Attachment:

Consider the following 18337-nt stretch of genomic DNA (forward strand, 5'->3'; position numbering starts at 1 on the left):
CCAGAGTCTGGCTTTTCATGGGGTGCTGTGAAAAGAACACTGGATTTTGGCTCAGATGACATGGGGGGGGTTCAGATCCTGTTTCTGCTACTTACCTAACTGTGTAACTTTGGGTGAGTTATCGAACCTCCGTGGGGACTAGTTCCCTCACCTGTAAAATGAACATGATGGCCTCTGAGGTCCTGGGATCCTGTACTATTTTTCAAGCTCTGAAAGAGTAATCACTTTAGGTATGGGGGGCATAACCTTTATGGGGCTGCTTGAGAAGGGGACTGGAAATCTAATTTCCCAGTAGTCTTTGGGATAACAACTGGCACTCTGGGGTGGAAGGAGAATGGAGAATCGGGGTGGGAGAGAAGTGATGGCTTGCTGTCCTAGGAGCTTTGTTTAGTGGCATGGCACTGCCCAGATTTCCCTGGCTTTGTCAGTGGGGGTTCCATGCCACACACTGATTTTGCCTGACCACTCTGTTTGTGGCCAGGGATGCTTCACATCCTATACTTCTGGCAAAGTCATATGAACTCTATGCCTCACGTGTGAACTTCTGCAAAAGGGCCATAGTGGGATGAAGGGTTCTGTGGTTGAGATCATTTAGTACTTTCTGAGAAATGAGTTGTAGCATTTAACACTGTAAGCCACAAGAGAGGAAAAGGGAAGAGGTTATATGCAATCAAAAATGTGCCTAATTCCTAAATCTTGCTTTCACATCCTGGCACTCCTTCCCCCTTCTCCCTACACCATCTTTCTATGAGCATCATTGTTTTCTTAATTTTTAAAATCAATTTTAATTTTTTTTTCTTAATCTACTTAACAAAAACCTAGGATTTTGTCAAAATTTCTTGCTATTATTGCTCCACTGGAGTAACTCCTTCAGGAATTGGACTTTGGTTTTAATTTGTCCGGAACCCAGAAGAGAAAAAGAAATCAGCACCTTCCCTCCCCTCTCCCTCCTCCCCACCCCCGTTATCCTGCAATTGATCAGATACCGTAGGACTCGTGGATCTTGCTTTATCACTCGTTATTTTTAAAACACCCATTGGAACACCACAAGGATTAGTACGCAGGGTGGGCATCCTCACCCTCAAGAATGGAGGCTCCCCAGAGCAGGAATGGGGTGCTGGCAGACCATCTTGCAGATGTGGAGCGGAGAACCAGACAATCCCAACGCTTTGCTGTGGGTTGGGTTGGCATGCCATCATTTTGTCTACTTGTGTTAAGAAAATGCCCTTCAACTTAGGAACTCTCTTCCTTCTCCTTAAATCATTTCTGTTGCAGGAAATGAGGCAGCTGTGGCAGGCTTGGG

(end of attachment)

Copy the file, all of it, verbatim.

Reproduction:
Consider the following 18337-nt stretch of genomic DNA (forward strand, 5'->3'; position numbering starts at 1 on the left):
CCAGAGTCTGGCTTTTCATGGGGTGCTGTGAAAAGAACACTGGATTTTGGCTCAGATGACATGGGGGGGGTTCAGATCCTGTTTCTGCTACTTACCTAACTGTGTAACTTTGGGTGAGTTATCGAACCTCCGTGGGGACTAGTTCCCTCACCTGTAAAATGAACATGATGGCCTCTGAGGTCCTGGGATCCTGTACTATTTTTCAAGCTCTGAAAGAGTAATCACTTTAGGTATGGGGGGCATAACCTTTATGGGGCTGCTTGAGAAGGGGACTGGAAATCTAATTTCCCAGTAGTCTTTGGGATAACAACTGGCACTCTGGGGTGGAAGGAGAATGGAGAATCGGGGTGGGAGAGAAGTGATGGCTTGCTGTCCTAGGAGCTTTGTTTAGTGGCATGGCACTGCCCAGATTTCCCTGGCTTTGTCAGTGGGGGTTCCATGCCACACACTGATTTTGCCTGACCACTCTGTTTGTGGCCAGGGATGCTTCACATCCTATACTTCTGGCAAAGTCATATGAACTCTATGCCTCACGTGTGAACTTCTGCAAAAGGGCCATAGTGGGATGAAGGGTTCTGTGGTTGAGATCATTTAGTACTTTCTGAGAAATGAGTTGTAGCATTTAACACTGTAAGCCACAAGAGAGGAAAAGGGAAGAGGTTATATGCAATCAAAAATGTGCCTAATTCCTAAATCTTGCTTTCACATCCTGGCACTCCTTCCCCCTTCTCCCTACACCATCTTTCTATGAGCATCATTGTTTTCTTAATTTTTAAAATCAATTTTAATTTTTTTTTCTTAATCTACTTAACAAAAACCTAGGATTTTGTCAAAATTTCTTGCTATTATTGCTCCACTGGAGTAACTCCTTCAGGAATTGGACTTTGGTTTTAATTTGTCCGGAACCCAGAAGAGAAAAAGAAATCAGCACCTTCCCTCCCCTCTCCCTCCTCCCCACCCCCGTTATCCTGCAATTGATCAGATACCGTAGGACTCGTGGATCTTGCTTTATCACTCGTTATTTTTAAAACACCCATTGGAACACCACAAGGATTAGTACGCAGGGTGGGCATCCTCACCCTCAAGAATGGAGGCTCCCCAGAGCAGGAATGGGGTGCTGGCAGACCATCTTGCAGATGTGGAGCGGAGAACCAGACAATCCCAACGCTTTGCTGTGGGTTGGGTTGGCATGCCATCATTTTGTCTACTTGTGTTAAGAAAATGCCCTTCAACTTAGGAACTCTCTTCCTTCTCCTTAAATCATTTCTGTTGCAGGAAATGAGGCAGCTGTGGCAGGCTTGGG